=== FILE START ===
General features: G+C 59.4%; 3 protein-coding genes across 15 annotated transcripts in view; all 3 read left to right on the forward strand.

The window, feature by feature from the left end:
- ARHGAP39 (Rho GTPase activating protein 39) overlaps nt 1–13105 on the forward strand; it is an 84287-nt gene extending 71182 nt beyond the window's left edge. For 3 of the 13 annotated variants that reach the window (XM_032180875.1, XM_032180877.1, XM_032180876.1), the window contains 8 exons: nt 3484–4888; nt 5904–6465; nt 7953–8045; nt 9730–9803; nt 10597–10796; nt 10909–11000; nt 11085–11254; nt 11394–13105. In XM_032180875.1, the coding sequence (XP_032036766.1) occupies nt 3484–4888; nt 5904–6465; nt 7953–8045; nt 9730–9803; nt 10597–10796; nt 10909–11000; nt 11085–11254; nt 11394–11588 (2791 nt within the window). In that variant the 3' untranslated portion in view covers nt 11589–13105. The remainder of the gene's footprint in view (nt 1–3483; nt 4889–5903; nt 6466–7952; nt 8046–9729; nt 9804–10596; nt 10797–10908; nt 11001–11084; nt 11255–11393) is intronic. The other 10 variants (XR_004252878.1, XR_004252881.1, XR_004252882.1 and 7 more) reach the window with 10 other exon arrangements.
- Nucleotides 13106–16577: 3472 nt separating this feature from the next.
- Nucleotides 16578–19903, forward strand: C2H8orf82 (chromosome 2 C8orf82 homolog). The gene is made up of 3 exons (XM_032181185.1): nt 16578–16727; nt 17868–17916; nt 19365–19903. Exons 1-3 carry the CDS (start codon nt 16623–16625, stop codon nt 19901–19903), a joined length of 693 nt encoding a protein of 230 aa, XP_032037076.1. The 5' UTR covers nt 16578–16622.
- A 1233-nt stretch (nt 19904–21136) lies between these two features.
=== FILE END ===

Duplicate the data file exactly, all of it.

General features: G+C 59.4%; 3 protein-coding genes across 15 annotated transcripts in view; all 3 read left to right on the forward strand.

The window, feature by feature from the left end:
- ARHGAP39 (Rho GTPase activating protein 39) overlaps nt 1–13105 on the forward strand; it is an 84287-nt gene extending 71182 nt beyond the window's left edge. For 3 of the 13 annotated variants that reach the window (XM_032180875.1, XM_032180877.1, XM_032180876.1), the window contains 8 exons: nt 3484–4888; nt 5904–6465; nt 7953–8045; nt 9730–9803; nt 10597–10796; nt 10909–11000; nt 11085–11254; nt 11394–13105. In XM_032180875.1, the coding sequence (XP_032036766.1) occupies nt 3484–4888; nt 5904–6465; nt 7953–8045; nt 9730–9803; nt 10597–10796; nt 10909–11000; nt 11085–11254; nt 11394–11588 (2791 nt within the window). In that variant the 3' untranslated portion in view covers nt 11589–13105. The remainder of the gene's footprint in view (nt 1–3483; nt 4889–5903; nt 6466–7952; nt 8046–9729; nt 9804–10596; nt 10797–10908; nt 11001–11084; nt 11255–11393) is intronic. The other 10 variants (XR_004252878.1, XR_004252881.1, XR_004252882.1 and 7 more) reach the window with 10 other exon arrangements.
- Nucleotides 13106–16577: 3472 nt separating this feature from the next.
- Nucleotides 16578–19903, forward strand: C2H8orf82 (chromosome 2 C8orf82 homolog). The gene is made up of 3 exons (XM_032181185.1): nt 16578–16727; nt 17868–17916; nt 19365–19903. Exons 1-3 carry the CDS (start codon nt 16623–16625, stop codon nt 19901–19903), a joined length of 693 nt encoding a protein of 230 aa, XP_032037076.1. The 5' UTR covers nt 16578–16622.
- A 1233-nt stretch (nt 19904–21136) lies between these two features.